# [2014] Ryan Nixon: Down Periscope

In Glogpedia

Last updated 6 years ago

Discipline:
Science
Subject:
Engineering

Down Periscope

Submarines are able to sink and float in part by ballast tanks. These tanks are able to store seawater inside the submarine by opening valves in the submarine. When opening the valves, seawater fills the tanks and adds mass and density to the submarine, allowing it to sink.

Although some submarines may weigh many tons, they are still able to float in water. In order to get a submarine to float, you must clear the ballast tanks of water. Compressed air is used to force the seawater out of the submarine and decrease the mass and density, making it float to the surface.

Submarines use nuclear engines to power their propultion in the water. The engines turn mechanical energy into electrical energy by first generating heat from the fissioning of nuclear fuel. Steam is made from the energy in the fissioning to vaporize pressured water pumped into the nuclear engine. The steam then turns the turbine, which turns the generator and makes electricity that is used to propel the submarine.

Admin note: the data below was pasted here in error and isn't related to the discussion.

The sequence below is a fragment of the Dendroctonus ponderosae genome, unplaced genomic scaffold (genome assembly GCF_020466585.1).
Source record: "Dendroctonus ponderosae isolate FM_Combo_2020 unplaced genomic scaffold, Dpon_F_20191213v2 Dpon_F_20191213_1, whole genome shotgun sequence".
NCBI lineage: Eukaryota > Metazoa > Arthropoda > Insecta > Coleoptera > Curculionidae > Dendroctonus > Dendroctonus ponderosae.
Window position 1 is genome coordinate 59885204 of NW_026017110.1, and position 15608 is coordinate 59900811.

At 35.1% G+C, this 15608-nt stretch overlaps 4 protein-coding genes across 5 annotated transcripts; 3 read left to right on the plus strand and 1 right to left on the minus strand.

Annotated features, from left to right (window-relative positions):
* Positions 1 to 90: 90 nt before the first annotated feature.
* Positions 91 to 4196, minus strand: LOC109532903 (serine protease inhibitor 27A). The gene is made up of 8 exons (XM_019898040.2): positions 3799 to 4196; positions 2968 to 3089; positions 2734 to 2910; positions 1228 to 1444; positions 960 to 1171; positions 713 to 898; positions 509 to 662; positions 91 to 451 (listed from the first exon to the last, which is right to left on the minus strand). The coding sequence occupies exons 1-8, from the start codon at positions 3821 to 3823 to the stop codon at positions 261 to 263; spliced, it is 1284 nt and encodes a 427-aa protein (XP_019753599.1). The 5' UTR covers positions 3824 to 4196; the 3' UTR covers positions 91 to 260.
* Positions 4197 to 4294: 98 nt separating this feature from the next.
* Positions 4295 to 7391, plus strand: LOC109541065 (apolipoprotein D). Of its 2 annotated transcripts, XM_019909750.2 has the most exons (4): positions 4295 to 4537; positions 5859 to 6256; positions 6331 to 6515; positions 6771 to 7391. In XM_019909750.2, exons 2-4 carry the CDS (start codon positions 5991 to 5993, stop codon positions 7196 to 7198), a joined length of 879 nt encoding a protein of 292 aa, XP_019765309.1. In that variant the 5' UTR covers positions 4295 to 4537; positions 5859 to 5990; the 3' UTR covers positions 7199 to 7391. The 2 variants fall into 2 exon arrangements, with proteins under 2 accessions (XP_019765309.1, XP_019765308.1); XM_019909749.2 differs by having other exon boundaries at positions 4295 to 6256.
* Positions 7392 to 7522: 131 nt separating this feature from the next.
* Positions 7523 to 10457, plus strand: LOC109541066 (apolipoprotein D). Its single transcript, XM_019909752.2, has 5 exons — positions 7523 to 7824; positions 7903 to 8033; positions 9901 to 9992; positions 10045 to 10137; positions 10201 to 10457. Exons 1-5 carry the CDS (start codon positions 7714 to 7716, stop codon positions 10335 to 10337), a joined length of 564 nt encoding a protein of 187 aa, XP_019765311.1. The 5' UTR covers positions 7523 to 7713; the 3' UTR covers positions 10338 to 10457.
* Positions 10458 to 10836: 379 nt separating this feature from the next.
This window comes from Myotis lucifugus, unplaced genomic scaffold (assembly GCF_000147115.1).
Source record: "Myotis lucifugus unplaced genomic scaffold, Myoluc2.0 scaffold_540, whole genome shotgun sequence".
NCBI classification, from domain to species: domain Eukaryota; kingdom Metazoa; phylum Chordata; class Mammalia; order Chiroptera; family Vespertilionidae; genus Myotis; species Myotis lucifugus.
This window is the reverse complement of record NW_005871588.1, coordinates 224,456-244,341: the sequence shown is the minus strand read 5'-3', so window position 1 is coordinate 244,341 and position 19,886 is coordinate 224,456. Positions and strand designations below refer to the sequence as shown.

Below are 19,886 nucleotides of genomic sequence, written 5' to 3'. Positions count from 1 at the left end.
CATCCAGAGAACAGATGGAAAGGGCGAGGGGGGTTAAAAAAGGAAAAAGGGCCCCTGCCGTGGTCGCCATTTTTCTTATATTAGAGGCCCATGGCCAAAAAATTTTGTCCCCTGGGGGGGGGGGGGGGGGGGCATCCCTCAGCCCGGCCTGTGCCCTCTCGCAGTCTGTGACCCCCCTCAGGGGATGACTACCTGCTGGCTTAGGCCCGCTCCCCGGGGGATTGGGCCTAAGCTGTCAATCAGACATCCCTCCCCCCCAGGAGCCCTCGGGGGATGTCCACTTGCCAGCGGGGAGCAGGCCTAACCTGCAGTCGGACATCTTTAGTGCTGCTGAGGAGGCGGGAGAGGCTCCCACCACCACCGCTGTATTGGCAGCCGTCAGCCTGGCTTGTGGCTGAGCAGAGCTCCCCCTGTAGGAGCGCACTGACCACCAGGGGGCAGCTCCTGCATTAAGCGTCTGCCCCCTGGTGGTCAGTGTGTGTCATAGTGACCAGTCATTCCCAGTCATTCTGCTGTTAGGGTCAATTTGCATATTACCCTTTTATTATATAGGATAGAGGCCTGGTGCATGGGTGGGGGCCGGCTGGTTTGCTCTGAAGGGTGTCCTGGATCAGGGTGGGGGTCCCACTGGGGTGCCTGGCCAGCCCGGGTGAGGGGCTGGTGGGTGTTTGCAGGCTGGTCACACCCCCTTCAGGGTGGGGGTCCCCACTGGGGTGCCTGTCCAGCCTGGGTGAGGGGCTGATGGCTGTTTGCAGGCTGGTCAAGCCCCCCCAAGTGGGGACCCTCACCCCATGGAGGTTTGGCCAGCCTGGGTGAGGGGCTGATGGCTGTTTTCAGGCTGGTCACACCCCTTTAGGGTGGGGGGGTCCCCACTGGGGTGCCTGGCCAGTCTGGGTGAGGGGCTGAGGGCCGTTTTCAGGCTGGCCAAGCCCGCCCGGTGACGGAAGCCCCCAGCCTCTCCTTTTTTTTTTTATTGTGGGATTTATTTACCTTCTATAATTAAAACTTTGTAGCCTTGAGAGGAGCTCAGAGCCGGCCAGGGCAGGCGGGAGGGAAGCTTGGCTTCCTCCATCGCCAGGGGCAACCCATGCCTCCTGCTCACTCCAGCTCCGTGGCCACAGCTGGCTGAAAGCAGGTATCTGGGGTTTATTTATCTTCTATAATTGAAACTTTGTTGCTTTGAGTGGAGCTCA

This diagram resembles a normal submarine and where its "rooms" are commonly placed. Almost like an exoskeleton of an insect, the pressure hull (not labeled) is a strong metal formation around the submarine that protects the people in the submarine from the pressure of the water around it formed by gravity against the bouyant force in deep depths and possible weapon fire to the submarine.

The diagram on the left shows the three types of bouyancy. The positive, neutral and negative bouyancies against the opposing gravity play a large part in the sciece behind submarines because if the submarine weighs less or equal to the amount of water displaced, then it will float. If more water enters the ballast tanks, it increases the mass of the submarine, which will cause it to hover or sink. This would create neutral or negative bouyancy.

An objects density determines whether it sinks or floats in a liquid. Then, how does a submarine change its density to sink or float in water?

By Ryan Nixon and Garrett Cook